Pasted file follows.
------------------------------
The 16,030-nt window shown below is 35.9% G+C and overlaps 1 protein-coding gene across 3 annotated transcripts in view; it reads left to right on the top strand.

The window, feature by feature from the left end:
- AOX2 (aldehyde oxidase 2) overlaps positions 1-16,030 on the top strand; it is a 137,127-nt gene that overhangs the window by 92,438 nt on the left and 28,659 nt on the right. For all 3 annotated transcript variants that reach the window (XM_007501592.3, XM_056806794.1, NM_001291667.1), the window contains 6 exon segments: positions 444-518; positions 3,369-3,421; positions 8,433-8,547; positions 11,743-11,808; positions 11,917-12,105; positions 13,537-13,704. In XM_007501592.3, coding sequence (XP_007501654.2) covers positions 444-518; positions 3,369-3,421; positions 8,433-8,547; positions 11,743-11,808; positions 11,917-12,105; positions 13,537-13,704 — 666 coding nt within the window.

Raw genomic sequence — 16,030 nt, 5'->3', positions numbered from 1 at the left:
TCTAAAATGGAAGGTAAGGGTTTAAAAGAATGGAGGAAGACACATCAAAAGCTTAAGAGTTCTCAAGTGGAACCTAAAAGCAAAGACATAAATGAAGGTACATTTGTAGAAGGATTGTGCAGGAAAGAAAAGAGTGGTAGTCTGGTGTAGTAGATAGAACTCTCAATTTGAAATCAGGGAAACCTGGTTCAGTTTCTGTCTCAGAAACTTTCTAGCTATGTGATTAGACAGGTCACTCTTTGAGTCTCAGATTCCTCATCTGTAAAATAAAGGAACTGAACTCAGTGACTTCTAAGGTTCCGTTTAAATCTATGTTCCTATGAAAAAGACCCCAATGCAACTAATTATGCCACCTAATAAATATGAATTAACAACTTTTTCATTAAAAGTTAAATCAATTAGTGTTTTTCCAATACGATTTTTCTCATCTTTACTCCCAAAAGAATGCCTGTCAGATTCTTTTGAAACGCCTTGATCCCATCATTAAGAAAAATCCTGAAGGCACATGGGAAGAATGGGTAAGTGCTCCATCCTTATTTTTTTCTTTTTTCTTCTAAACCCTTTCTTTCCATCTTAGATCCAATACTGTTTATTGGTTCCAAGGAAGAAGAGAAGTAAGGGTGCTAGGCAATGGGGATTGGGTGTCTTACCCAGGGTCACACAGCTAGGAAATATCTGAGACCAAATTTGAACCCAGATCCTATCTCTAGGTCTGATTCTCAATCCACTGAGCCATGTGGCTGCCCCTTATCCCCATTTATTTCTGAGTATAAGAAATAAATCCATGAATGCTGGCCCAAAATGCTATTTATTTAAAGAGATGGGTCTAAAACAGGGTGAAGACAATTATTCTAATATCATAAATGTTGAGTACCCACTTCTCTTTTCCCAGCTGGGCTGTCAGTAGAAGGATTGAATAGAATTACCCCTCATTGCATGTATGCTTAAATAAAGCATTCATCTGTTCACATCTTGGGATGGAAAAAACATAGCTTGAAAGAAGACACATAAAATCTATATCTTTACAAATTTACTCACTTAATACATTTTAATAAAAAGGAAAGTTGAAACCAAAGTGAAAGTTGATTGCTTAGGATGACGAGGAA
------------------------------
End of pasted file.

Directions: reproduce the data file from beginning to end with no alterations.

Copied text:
The 16,030-nt window shown below is 35.9% G+C and overlaps 1 protein-coding gene across 3 annotated transcripts in view; it reads left to right on the top strand.

The window, feature by feature from the left end:
- AOX2 (aldehyde oxidase 2) overlaps positions 1-16,030 on the top strand; it is a 137,127-nt gene that overhangs the window by 92,438 nt on the left and 28,659 nt on the right. For all 3 annotated transcript variants that reach the window (XM_007501592.3, XM_056806794.1, NM_001291667.1), the window contains 6 exon segments: positions 444-518; positions 3,369-3,421; positions 8,433-8,547; positions 11,743-11,808; positions 11,917-12,105; positions 13,537-13,704. In XM_007501592.3, coding sequence (XP_007501654.2) covers positions 444-518; positions 3,369-3,421; positions 8,433-8,547; positions 11,743-11,808; positions 11,917-12,105; positions 13,537-13,704 — 666 coding nt within the window.

Raw genomic sequence — 16,030 nt, 5'->3', positions numbered from 1 at the left:
TCTAAAATGGAAGGTAAGGGTTTAAAAGAATGGAGGAAGACACATCAAAAGCTTAAGAGTTCTCAAGTGGAACCTAAAAGCAAAGACATAAATGAAGGTACATTTGTAGAAGGATTGTGCAGGAAAGAAAAGAGTGGTAGTCTGGTGTAGTAGATAGAACTCTCAATTTGAAATCAGGGAAACCTGGTTCAGTTTCTGTCTCAGAAACTTTCTAGCTATGTGATTAGACAGGTCACTCTTTGAGTCTCAGATTCCTCATCTGTAAAATAAAGGAACTGAACTCAGTGACTTCTAAGGTTCCGTTTAAATCTATGTTCCTATGAAAAAGACCCCAATGCAACTAATTATGCCACCTAATAAATATGAATTAACAACTTTTTCATTAAAAGTTAAATCAATTAGTGTTTTTCCAATACGATTTTTCTCATCTTTACTCCCAAAAGAATGCCTGTCAGATTCTTTTGAAACGCCTTGATCCCATCATTAAGAAAAATCCTGAAGGCACATGGGAAGAATGGGTAAGTGCTCCATCCTTATTTTTTTCTTTTTTCTTCTAAACCCTTTCTTTCCATCTTAGATCCAATACTGTTTATTGGTTCCAAGGAAGAAGAGAAGTAAGGGTGCTAGGCAATGGGGATTGGGTGTCTTACCCAGGGTCACACAGCTAGGAAATATCTGAGACCAAATTTGAACCCAGATCCTATCTCTAGGTCTGATTCTCAATCCACTGAGCCATGTGGCTGCCCCTTATCCCCATTTATTTCTGAGTATAAGAAATAAATCCATGAATGCTGGCCCAAAATGCTATTTATTTAAAGAGATGGGTCTAAAACAGGGTGAAGACAATTATTCTAATATCATAAATGTTGAGTACCCACTTCTCTTTTCCCAGCTGGGCTGTCAGTAGAAGGATTGAATAGAATTACCCCTCATTGCATGTATGCTTAAATAAAGCATTCATCTGTTCACATCTTGGGATGGAAAAAACATAGCTTGAAAGAAGACACATAAAATCTATATCTTTACAAATTTACTCACTTAATACATTTTAATAAAAAGGAAAGTTGAAACCAAAGTGAAAGTTGATTGCTTAGGATGACGAGGAA